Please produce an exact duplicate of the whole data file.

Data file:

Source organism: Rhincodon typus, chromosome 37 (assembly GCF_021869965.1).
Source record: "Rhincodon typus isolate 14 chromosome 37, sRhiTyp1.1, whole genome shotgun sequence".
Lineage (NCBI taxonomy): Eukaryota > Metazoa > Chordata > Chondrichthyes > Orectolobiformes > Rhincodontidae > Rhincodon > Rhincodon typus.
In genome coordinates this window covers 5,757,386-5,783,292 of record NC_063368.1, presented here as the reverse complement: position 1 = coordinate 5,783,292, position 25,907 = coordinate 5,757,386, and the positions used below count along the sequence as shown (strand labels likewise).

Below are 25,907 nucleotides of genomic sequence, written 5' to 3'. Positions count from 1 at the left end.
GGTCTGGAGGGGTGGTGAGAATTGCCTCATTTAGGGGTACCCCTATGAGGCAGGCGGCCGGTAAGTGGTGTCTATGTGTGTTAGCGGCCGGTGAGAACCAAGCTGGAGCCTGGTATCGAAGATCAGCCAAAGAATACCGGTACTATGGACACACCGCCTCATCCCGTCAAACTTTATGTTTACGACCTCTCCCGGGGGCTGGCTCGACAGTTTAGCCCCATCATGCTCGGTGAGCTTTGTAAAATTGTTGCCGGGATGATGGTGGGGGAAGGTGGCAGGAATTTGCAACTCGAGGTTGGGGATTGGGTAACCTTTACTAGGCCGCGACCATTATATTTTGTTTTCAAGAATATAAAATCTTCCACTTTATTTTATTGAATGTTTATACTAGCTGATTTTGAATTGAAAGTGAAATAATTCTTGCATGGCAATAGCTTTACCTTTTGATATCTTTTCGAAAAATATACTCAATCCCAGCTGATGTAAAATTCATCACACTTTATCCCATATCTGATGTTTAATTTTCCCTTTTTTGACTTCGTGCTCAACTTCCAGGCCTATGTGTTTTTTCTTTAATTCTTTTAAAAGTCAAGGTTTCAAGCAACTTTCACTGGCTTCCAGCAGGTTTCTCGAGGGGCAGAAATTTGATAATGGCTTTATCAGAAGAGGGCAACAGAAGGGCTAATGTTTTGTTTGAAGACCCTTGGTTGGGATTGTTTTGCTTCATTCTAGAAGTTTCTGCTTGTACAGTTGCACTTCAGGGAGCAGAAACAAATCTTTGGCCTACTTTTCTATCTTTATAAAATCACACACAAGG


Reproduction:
Source organism: Rhincodon typus, chromosome 37 (assembly GCF_021869965.1).
Source record: "Rhincodon typus isolate 14 chromosome 37, sRhiTyp1.1, whole genome shotgun sequence".
Lineage (NCBI taxonomy): Eukaryota > Metazoa > Chordata > Chondrichthyes > Orectolobiformes > Rhincodontidae > Rhincodon > Rhincodon typus.
In genome coordinates this window covers 5,757,386-5,783,292 of record NC_063368.1, presented here as the reverse complement: position 1 = coordinate 5,783,292, position 25,907 = coordinate 5,757,386, and the positions used below count along the sequence as shown (strand labels likewise).

Below are 25,907 nucleotides of genomic sequence, written 5' to 3'. Positions count from 1 at the left end.
GGTCTGGAGGGGTGGTGAGAATTGCCTCATTTAGGGGTACCCCTATGAGGCAGGCGGCCGGTAAGTGGTGTCTATGTGTGTTAGCGGCCGGTGAGAACCAAGCTGGAGCCTGGTATCGAAGATCAGCCAAAGAATACCGGTACTATGGACACACCGCCTCATCCCGTCAAACTTTATGTTTACGACCTCTCCCGGGGGCTGGCTCGACAGTTTAGCCCCATCATGCTCGGTGAGCTTTGTAAAATTGTTGCCGGGATGATGGTGGGGGAAGGTGGCAGGAATTTGCAACTCGAGGTTGGGGATTGGGTAACCTTTACTAGGCCGCGACCATTATATTTTGTTTTCAAGAATATAAAATCTTCCACTTTATTTTATTGAATGTTTATACTAGCTGATTTTGAATTGAAAGTGAAATAATTCTTGCATGGCAATAGCTTTACCTTTTGATATCTTTTCGAAAAATATACTCAATCCCAGCTGATGTAAAATTCATCACACTTTATCCCATATCTGATGTTTAATTTTCCCTTTTTTGACTTCGTGCTCAACTTCCAGGCCTATGTGTTTTTTCTTTAATTCTTTTAAAAGTCAAGGTTTCAAGCAACTTTCACTGGCTTCCAGCAGGTTTCTCGAGGGGCAGAAATTTGATAATGGCTTTATCAGAAGAGGGCAACAGAAGGGCTAATGTTTTGTTTGAAGACCCTTGGTTGGGATTGTTTTGCTTCATTCTAGAAGTTTCTGCTTGTACAGTTGCACTTCAGGGAGCAGAAACAAATCTTTGGCCTACTTTTCTATCTTTATAAAATCACACACAAGG